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Federal Circuit Strengthens State Protection against Patent SuitsAugust 12, 2006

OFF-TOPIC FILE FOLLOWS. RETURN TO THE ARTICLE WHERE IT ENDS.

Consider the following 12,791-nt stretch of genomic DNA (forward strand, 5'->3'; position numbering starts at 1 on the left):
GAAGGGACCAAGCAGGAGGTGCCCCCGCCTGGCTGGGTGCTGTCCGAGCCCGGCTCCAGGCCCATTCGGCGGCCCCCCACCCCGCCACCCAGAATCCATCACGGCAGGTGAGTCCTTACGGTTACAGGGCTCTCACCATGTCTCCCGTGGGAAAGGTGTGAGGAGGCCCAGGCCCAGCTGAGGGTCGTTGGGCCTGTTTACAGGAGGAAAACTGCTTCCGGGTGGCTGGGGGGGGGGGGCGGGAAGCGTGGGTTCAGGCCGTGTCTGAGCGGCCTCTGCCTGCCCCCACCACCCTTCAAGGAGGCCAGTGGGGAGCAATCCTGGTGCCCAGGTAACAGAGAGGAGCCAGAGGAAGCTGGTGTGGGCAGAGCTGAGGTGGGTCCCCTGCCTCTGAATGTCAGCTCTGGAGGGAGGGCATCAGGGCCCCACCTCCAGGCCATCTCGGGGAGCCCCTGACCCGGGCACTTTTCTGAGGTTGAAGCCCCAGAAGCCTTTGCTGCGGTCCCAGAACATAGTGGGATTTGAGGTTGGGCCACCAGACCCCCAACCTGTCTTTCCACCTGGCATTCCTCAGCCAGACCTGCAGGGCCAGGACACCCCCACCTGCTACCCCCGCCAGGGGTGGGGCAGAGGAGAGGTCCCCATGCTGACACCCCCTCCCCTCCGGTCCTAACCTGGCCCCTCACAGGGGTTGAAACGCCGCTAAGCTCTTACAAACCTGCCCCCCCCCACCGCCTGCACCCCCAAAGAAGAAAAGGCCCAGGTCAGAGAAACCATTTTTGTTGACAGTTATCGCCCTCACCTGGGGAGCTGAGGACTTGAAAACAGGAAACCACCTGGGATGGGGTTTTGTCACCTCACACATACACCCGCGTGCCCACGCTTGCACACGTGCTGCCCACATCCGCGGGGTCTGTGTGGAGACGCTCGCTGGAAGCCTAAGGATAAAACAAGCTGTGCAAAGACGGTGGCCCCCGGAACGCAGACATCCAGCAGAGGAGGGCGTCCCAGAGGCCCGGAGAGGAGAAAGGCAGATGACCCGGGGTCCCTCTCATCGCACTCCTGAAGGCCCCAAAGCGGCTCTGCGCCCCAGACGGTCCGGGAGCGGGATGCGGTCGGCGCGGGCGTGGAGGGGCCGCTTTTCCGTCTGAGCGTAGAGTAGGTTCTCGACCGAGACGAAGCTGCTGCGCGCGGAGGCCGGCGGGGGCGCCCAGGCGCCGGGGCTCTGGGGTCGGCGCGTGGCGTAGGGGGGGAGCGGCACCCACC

The Federal Circuit recently considered two cases where legal action was brought against a state university; one action asserted that a university was infringing a patent, the other was to have a court legally declare whether or not a university’s patents were invalid and thus unenforceable against others. However, both cases were dismissed under the principle of 11th Amendment ‘soverign immunity.’ Sovereign immunity prevents citizens from bringing suit against a state in a federal court without the state’s consent. Patent law is federal law, and therefore state entities such as public universities are normally immune from being sued for patent infringement. In the past, Congress tried to amend the Patent Act to allow states to be sued, but the Supreme Court later held that Congress did not have the Constitutional authority to do so unless it could show that the State provides no remedy, or only inadequate remedies, to injured patent owners. In the case alleging patent infringement by the university, the patentees argued that the state they were in did not provide an adequate remedy for patent infringement. However, the Federal Circuit held that only Congress, not the court, can abrogate sovereign immunity in a patent case by showing that state remedies are inadequate. Here, the patentees could only claim that state remedies available were ‘uncertain’ or ‘less convenient,’ attributes insufficient to prove the remedies inadequate. Failing on their claim against the university as an entity, the patentees also sued individual officials of the university. This type of lawsuit is called an Ex parte Young case, based on the Supreme Court ruling that first recognized their validity. In this type of case, state officials can be enjoined from future violations of federal law, including patent law, but cannot be sued for monetary damages caused while acting in their official capacities, nor can they be sued where there is no causal connection between the official’s activities and the alleged patent infringement. Here, the court found that the act of overseeing and directing the University’s patent policy by the officials did not create a sufficient causal connection to a violation of federal patent law – i.e., patent infringement. Instead, the court held the state official must be connected to an actual violation, not some failure to meet a broad general obligation to prevent violations. In the other case considered, the patentee contended that the state university at issue waived its immunity against a suit to challenge the validity of its patents because the university had already sued the company’s customers in Federal Court for infringement of those patents. It based its argument on the established rule that when a state entity voluntarily brings suit in a Federal Court, it waives its immunity from any counterclaims brought by the defendant (such as patent invalidity, etc). Also, the typical rule is that when a manufacturer’s customers are sued for patent infringement instead of the manufacturer itself, a later suit by the manufacturer to declare the rights of the parties is preferred as it would resolve the underlying cases against the customers. However, the Federal Circuit held that filing the first action for infringement did not waive the university’s right to assert immunity in an action brought by a new party, in a new suit against the university, notwithstanding the fact that the new case was filed by the manufacturer of the product the university accused of infringement. These cases further strengthen the shield afforded to state-run universities and other state entities against patent infringement and validity challenges. Some find this controversial because the 11th Amendment is intended to protect purely state matters from intrusions by the Federal Government. However, as was argued by the plaintiffs in the second case above, states voluntarily use the Federal Patent System to benefit from the commercial exploitation of legal rights across the nation, arguably subjecting themselves to federal jurisdiction and Congressional control under the Commerce Clause of the Constitution. However, both the Federal Circuit and Supreme Court are yet to be convinced.To read the full-length decisions, log on to (first case discussed) and (second case discussed).

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